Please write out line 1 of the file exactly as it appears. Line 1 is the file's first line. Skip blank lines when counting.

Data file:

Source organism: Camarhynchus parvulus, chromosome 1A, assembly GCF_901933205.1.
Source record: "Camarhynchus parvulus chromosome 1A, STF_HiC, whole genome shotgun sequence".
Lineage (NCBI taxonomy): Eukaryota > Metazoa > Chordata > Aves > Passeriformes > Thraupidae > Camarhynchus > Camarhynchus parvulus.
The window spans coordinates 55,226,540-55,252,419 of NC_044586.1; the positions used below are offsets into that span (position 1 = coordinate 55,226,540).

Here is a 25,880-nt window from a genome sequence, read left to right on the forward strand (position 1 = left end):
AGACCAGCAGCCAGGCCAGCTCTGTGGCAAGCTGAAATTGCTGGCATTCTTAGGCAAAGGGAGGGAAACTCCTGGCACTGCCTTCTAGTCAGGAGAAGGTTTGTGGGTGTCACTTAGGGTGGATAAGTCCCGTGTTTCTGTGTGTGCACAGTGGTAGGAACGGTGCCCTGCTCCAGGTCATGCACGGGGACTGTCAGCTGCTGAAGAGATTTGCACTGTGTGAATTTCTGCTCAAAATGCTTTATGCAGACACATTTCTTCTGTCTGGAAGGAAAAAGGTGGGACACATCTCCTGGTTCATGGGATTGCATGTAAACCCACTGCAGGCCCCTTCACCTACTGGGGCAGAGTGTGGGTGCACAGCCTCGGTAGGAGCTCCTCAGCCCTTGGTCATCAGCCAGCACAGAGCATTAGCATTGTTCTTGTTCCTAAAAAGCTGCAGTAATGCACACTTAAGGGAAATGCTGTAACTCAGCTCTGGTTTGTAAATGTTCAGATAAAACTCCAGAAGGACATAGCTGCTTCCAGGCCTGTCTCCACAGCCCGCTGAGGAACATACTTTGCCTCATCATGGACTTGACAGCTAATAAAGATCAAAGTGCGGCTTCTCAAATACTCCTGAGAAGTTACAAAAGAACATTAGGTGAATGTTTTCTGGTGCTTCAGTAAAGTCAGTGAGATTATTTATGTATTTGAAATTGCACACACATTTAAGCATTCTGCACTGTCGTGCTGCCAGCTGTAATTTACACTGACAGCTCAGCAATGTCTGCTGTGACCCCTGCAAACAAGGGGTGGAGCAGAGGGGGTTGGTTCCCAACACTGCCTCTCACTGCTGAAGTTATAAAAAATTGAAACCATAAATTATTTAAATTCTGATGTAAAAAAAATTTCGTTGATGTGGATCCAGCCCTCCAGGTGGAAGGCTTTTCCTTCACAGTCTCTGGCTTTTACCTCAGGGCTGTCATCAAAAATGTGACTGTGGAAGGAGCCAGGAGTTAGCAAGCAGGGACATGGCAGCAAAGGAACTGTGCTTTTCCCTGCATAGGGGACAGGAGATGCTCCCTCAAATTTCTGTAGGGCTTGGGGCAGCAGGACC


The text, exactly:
Source organism: Camarhynchus parvulus, chromosome 1A, assembly GCF_901933205.1.